David T. Hansen is Professor and Director of the Program in Philosophy and Education at Teachers College, Columbia University. His research interests include the philosophy and practice of teaching, the criticism of educational values, and cosmopolitanism as an educational mode of being. He has published widely in these fields, including books such as The Call to Teach and Exploring the Moral Heart of Teaching. He has served as President of the John Dewey Society and the Philosophy of Education Society (North America).
Graham Haydon is Reader in Philosophy of Education at the Institute of Education, University of London. Much of his work has been on moral and [Page xiii]citizenship education in plural societies, including the relationship between Personal and Social Education and Citizenship Education. His publications include The Importance of PSHE: a Philosophical and Policy Perspective on Personal, Social and Health Education (Philosophy of Education Society of Great Britain 2005) and Values in Education (Continuum 2006).
Nicki Hedge is the Director of Learning Innovation in the Faculty of Education at the University of Glasgow. She teaches, mainly, on the Doctorate in Education programme in which she runs courses in Advanced Research Methods and on Masters courses in Modern Educational Thought. Originally an applied linguist, and more recently responsible for distance education at the University of Glasgow, her current research is focussed on social justice, with particular attention to knowledge and education as global public goods. Previous nationally and internationally funded projects include work on inclusion, e-learning and distance education, assessment and adult literacy.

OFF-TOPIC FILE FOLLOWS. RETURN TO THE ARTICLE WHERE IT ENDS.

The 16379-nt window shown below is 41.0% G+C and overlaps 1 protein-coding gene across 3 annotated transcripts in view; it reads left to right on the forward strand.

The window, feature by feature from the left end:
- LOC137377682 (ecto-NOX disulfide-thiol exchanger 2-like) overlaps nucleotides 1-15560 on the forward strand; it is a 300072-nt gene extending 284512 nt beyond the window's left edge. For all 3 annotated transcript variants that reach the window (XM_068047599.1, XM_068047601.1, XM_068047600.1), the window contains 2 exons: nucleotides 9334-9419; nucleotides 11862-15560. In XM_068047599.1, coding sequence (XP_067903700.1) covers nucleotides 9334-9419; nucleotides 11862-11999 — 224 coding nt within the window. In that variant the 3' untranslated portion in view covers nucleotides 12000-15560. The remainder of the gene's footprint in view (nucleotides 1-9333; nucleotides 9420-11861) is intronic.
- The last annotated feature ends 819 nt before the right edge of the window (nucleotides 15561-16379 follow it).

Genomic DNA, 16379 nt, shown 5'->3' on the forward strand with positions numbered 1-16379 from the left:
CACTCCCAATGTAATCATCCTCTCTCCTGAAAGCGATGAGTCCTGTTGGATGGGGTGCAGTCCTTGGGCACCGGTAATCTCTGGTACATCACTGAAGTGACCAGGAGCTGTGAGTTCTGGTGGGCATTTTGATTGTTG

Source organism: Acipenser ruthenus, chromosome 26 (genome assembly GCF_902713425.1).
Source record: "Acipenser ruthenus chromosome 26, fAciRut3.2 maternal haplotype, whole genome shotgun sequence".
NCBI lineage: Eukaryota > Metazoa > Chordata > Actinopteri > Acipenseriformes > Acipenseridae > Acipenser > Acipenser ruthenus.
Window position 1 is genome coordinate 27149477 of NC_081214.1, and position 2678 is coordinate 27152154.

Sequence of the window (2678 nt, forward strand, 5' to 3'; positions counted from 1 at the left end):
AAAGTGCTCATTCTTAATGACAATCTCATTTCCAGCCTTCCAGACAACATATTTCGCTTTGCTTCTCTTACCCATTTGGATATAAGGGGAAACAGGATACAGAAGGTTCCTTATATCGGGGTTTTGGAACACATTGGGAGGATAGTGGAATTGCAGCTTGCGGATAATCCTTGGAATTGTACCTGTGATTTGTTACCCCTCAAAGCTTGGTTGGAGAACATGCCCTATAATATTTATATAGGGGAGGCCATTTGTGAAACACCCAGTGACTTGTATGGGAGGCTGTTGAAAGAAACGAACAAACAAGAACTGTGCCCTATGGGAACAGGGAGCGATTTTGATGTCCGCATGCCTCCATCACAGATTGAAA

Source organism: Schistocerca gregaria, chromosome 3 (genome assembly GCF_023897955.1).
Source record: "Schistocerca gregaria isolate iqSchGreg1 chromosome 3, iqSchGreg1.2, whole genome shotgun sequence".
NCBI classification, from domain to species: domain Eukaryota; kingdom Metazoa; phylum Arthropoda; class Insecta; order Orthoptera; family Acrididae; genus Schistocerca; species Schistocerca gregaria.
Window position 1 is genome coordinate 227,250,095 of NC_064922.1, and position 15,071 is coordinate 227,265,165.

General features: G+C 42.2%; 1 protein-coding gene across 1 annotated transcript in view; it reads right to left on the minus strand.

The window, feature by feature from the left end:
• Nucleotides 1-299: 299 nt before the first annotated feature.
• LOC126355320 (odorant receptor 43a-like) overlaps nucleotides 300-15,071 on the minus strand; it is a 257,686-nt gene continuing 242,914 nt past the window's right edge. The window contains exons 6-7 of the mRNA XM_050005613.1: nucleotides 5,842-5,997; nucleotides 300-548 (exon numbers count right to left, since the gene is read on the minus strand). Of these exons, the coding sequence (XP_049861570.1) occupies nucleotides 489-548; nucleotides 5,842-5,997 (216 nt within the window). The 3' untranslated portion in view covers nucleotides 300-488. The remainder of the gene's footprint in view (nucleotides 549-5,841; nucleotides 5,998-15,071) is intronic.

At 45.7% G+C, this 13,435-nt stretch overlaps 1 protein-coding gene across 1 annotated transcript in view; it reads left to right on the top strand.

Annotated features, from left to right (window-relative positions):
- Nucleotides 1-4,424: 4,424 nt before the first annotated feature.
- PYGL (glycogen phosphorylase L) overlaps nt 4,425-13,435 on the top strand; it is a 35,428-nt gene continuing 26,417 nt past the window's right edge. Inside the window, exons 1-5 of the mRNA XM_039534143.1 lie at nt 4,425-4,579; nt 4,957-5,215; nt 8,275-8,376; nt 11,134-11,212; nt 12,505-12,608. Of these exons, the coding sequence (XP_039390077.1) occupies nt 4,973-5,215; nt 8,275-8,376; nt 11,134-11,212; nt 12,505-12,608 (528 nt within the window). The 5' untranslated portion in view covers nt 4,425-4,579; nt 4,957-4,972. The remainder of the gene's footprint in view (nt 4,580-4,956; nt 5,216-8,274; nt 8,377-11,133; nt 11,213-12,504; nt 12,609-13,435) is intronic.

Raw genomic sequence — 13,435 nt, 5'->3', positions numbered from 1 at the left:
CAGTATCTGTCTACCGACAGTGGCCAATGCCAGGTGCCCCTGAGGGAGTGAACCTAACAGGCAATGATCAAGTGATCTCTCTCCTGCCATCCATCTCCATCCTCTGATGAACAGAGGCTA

Dr. Stephen Johnson lectures in Politics and Ethics on the Social Policy degree course of the University of Warwick, at North Warwickshire college. He has taught in primary and secondary schools, sixth form colleges and further and higher education. He has published articles in the Journal Philosophy of Education, the British Journal of Educational Studies and the Journal of Further and Higher Education. He is on the Editorial Advisory Board of the Journal Further and Higher Education. He is author of Teaching Thinking Skills, impact 8, published in 2001 by the Philosophy of Education Society of Great Britain. He is co-author, with Professor Harvey Siegel, of a forthcoming book on thinking skills. He was Secretary of the Philosophy of Education Society of Great Britain for 10 years.
James Scott Johnston is Assistant Professor of Philosophy and Education, Faculty of Education, Queen's University, Kingston, Ontario, Canada. His current research interests are pragmatism (John Dewey); pragmatism and continental philosophy in conversation; and modes of inquiry. Dr. Johnston has recently written two books — Inquiry and Education: John Dewey and the Quest for Democracy and Regaining Consciousness: Self-Consciousness and Self-Cultivation from 1781-Present — and he has another book, Deweyan Inquiry: from Educational Theory to Practice, also from SUNY Press. He has recently published articles in Educational Theory, Transactions of the Charles S. Peirce Society, and Studies in the Philosophy of Education.